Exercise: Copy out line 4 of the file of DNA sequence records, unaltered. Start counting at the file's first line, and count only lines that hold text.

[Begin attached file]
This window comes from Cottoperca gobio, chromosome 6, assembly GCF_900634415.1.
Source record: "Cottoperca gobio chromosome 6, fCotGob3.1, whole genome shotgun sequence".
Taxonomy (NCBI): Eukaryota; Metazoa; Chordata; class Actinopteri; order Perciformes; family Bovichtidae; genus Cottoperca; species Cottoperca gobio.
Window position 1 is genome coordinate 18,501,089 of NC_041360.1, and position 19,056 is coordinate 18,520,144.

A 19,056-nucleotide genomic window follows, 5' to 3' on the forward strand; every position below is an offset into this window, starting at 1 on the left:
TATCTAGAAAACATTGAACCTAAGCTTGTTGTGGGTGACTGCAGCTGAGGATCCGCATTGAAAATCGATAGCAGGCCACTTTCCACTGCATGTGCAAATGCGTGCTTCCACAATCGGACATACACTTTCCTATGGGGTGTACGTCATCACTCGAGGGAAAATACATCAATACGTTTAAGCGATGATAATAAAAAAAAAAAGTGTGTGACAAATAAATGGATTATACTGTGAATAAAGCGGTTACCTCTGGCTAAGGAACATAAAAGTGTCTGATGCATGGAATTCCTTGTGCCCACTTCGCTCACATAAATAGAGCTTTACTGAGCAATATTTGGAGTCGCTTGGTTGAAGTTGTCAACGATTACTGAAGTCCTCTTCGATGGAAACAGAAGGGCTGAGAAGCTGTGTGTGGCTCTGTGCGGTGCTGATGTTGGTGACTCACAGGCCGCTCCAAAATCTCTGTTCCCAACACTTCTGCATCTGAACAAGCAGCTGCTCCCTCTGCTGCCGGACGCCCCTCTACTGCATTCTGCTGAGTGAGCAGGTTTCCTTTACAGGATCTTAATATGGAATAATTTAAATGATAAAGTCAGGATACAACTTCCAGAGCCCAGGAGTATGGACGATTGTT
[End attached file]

Window position 1 is genome coordinate 18,501,089 of NC_041360.1, and position 19,056 is coordinate 18,520,144.